Dermatologist and leprologist Dr. Thomas Rea, whose discoveries led to treatments for Hansen's disease (HD or leprosy) has died at 86 years of age, according to a statement from the Division of Dermatology at the University of Southern California's (USC) Keck School of Medicine in Los Angeles.
His son, Steven Rea, confirmed that his father died in his home in the foothills of the San Gabriel Mountains on Feb. 7, 2016 after a battle with a form of blood cancer, reported the Los Angeles Times (Mar. 5, 2016).
Dr. Rea was head of the USC's Division of Dermatology between 1981 and 1996, during which time he worked closely with Dr. Robert Modlin, chief and professor of dermatology at The University of California Los Angeles (UCLA), to help identify the distinct CD4 and CD8 T cell populations which produce the key Th1 and Th2 cytokines at the site of disease in leprosy.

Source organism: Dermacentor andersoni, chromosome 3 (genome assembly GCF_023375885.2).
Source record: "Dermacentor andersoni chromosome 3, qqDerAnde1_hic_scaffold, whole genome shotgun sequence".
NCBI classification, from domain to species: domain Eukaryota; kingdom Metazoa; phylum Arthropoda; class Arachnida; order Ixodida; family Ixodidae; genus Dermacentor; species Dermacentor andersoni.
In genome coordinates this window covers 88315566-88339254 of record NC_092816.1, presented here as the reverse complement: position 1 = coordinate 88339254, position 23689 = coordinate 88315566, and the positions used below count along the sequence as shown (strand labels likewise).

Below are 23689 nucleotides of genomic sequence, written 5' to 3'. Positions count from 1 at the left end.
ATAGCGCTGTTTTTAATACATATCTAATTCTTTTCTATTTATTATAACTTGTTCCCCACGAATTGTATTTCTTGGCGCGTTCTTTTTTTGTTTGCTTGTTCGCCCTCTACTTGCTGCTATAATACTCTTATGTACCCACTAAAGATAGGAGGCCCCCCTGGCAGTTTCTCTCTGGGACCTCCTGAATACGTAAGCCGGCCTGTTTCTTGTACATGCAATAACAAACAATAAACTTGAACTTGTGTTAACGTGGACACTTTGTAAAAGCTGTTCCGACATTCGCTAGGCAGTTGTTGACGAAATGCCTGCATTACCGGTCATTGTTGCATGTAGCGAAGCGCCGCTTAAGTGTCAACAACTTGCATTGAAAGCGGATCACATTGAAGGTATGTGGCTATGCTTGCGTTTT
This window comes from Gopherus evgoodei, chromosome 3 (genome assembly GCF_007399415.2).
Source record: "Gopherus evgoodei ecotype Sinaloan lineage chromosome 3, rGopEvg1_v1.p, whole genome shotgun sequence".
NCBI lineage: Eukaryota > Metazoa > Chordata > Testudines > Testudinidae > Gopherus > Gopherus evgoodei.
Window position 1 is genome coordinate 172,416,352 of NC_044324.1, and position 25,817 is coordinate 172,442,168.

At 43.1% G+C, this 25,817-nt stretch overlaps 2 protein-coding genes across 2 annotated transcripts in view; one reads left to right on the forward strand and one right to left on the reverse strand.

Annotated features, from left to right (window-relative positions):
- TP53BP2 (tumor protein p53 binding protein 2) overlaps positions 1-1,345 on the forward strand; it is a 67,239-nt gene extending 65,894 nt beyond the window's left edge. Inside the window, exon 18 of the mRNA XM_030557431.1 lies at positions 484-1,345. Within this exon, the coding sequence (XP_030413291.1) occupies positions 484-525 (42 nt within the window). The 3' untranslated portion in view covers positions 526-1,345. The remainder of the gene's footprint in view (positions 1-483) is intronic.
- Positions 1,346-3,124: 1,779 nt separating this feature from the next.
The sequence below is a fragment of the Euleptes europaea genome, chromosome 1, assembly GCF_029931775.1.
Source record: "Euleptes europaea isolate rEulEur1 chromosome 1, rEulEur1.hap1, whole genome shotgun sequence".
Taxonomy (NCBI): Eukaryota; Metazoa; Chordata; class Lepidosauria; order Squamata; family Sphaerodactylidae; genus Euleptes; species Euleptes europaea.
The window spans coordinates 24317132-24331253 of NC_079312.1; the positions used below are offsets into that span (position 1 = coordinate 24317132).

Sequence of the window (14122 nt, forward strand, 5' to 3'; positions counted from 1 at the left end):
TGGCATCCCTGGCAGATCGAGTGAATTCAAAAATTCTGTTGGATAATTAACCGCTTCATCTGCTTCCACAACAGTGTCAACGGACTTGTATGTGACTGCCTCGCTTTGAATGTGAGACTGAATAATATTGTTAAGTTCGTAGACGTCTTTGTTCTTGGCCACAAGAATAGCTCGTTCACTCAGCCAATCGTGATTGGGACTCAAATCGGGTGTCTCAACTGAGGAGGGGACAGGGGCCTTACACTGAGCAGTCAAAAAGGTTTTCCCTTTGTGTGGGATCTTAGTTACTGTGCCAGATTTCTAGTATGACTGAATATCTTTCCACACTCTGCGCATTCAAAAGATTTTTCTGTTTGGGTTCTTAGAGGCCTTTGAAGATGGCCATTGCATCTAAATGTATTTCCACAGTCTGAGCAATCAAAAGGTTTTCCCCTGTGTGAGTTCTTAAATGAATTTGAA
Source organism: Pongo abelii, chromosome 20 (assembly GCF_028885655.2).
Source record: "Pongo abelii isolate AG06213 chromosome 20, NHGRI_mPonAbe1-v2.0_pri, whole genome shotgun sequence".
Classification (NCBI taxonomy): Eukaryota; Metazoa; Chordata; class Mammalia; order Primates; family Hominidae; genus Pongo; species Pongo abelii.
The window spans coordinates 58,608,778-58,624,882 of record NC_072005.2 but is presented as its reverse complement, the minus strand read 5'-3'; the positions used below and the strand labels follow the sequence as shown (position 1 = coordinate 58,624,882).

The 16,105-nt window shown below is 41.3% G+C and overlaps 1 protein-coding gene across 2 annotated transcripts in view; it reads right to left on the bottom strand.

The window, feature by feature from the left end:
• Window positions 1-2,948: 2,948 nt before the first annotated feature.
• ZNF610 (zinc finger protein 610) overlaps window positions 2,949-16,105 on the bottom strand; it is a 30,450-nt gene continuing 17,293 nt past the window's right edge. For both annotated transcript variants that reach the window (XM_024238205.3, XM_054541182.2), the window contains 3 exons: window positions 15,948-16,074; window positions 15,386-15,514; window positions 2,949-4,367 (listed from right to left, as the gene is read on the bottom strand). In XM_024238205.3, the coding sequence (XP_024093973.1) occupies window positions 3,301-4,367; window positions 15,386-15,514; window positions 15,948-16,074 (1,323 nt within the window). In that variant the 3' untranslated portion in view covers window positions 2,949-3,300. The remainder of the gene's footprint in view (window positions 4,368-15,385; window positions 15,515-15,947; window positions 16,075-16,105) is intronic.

“This provided evidence that distinct functional T cells contribute to the pathogeneiss, resistance versus susceptibility to infection by the leprosy bacillus. These studies were published in the journal Nature and Science, becoming landmark papers in our understanding of the immune system,” stated Dr. David Peng, head of the Dermatology Department at The University of Southern California's (USC) Keck School of Medicine.
This led to the development of new treatments that rendered the disease non-contagious and helped eliminate the stigma that had long been associated with the condition, reported the LA Times.
Dr. Rea served as project director at the Hansen's disease clinic at Los Angeles County-USC Medical Center from 1981 until 2012. He continued to work there until is retirement in 2015. Last year, the clinic was renamed the Thomas H. Rea Hansen's Disease Clinic at LAC+USC.
“Always soft spoken, he approached each patient with sincerity. He was a fierce advocate for those who entrusted themselves to his care,” said Dr. Pang in his statement.